Water Is Life
On May 19th, 2017, members of Deep Green Resistance Santa Barbara attended the Water Is Life: Standing With Standing Rock conference hosted at UC Santa Barbara. This conference was presented by the Carsey-Wolf Center, the American Indian & Indigenous Collective, the American Indian Student Association, the Coastal Band of the Chumash Nation, the Division of Humanities and Fine Arts, the Interdisciplinary Humanities Center, and Red Lightning, in addition to receiving support from many other co-sponsoring organizations.
The conference commenced with welcomes from members of the Chumash Nation and conference co-organizers. The history of environmental activism in Santa Barbara was mentioned, being catalyzed by two large oil spills in the Santa Barbara region. Despite environmentalists’ efforts, fossil fuel production has only expanded in the region, most recently with three large oil & gas projects proposed in the past few years. The conference co-organizers expressed their gratitude to the Standing Rock water protectors who traveled to the university to speak, and recognized that we have a lot to learn from them about how to protect the water and land here in Santa Barbara. After the introduction, there were three panels centering around different themes.
After Tilsen had to leave because of a prior engagement, the conversation turned to the role of women in leadership. Charger encouraged women in the audience to disobey the traditional feminine gender role: to be brave, powerful, and outspoken, and not to care about being pretty. She believes women are sacred and have a spiritual connection to the Earth because they can create life. But patriarchy has caused women to forget that they are sacred because they are so disrespected, especially native women who suffer much higher rates of abuse than the general population and are raped in “man camps” that accompany large extractive projects. Braun agreed with Charger, and added that the western, civilized, patriarchal point of view has distorted relationships between native women and men by introducing the male supremacist power dynamic. Patriarchy was enforced in indigenous communities through the Christian church & boarding schools, and the destruction of traditional indigenous knowledge, spiritualities, and cultures.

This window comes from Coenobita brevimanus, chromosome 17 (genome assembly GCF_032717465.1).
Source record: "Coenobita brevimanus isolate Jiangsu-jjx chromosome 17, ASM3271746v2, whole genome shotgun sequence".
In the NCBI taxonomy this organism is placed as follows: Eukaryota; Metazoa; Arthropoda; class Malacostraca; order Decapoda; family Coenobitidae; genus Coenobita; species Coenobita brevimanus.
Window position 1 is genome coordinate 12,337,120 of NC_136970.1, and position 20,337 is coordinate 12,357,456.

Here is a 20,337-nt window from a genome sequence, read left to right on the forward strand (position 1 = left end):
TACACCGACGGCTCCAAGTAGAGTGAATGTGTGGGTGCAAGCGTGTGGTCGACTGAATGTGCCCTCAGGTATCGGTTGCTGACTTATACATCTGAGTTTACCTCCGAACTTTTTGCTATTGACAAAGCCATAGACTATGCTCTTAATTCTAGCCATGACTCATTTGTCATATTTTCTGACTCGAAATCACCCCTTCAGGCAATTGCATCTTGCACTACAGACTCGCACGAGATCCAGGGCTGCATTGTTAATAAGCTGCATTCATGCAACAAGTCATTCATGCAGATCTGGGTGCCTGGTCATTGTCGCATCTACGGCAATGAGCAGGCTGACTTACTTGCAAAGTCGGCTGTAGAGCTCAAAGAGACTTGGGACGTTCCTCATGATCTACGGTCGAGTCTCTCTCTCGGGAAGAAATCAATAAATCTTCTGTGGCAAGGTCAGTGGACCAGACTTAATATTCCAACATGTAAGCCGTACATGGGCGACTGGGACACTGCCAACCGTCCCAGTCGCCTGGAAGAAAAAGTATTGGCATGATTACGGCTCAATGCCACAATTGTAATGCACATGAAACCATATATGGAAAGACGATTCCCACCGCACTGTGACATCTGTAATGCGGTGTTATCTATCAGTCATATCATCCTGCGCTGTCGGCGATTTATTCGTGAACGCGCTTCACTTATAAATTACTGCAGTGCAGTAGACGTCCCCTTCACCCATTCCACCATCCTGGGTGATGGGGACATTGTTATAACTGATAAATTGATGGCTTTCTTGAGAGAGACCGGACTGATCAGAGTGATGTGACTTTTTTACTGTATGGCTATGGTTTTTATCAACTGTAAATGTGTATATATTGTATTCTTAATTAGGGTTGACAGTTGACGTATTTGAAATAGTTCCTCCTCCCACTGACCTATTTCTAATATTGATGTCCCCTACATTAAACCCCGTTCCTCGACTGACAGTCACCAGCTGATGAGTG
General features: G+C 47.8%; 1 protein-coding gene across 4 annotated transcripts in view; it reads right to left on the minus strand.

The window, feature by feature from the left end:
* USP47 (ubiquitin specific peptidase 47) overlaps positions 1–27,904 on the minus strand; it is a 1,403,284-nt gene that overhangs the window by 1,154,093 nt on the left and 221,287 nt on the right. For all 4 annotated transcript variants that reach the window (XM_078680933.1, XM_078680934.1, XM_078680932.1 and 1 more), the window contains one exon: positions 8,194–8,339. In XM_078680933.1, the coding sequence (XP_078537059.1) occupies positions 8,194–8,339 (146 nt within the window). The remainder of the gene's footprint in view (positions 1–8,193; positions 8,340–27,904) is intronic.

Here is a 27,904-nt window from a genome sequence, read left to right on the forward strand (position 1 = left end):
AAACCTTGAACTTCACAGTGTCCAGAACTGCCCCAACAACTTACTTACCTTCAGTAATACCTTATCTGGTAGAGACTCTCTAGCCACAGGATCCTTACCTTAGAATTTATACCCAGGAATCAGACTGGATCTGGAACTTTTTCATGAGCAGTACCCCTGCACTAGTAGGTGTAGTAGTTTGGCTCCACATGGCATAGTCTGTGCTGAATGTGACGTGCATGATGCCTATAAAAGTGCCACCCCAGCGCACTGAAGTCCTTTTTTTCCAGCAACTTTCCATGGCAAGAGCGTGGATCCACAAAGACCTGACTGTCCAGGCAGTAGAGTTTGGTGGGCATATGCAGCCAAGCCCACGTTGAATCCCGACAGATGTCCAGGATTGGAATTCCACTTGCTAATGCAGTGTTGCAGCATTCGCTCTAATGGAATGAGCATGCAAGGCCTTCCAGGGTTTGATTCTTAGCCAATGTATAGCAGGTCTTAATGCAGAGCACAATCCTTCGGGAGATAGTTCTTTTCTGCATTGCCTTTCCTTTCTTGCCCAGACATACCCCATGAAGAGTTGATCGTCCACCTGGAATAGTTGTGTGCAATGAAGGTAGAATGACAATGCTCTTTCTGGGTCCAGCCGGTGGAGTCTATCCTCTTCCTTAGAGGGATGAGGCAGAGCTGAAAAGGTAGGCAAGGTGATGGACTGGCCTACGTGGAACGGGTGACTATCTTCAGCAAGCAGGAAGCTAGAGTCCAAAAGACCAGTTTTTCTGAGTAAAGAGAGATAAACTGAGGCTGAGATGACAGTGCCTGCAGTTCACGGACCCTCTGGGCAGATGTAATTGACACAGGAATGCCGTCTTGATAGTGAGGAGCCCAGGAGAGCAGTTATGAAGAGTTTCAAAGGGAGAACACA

Dewey echoed Bigelow’s concerns about freedom of speech and the importance of independent media, as the mainstream media largely ignored the events at Standing Rock. He live-streamed video footage from the camps on Facebook many times, providing one example when law enforcement was harassing him. Dewey believes that had he not had his camera rolling at that time, his life may have been taken. The morally reprehensible behavior of law enforcement towards the nonviolent water protectors was a constant theme throughout the struggle against DAPL, and drawing media attention to these events helps to garner public sympathy. Corporations and governments know this, which is why they attempt to intimidate journalists and curtail freedom of the press.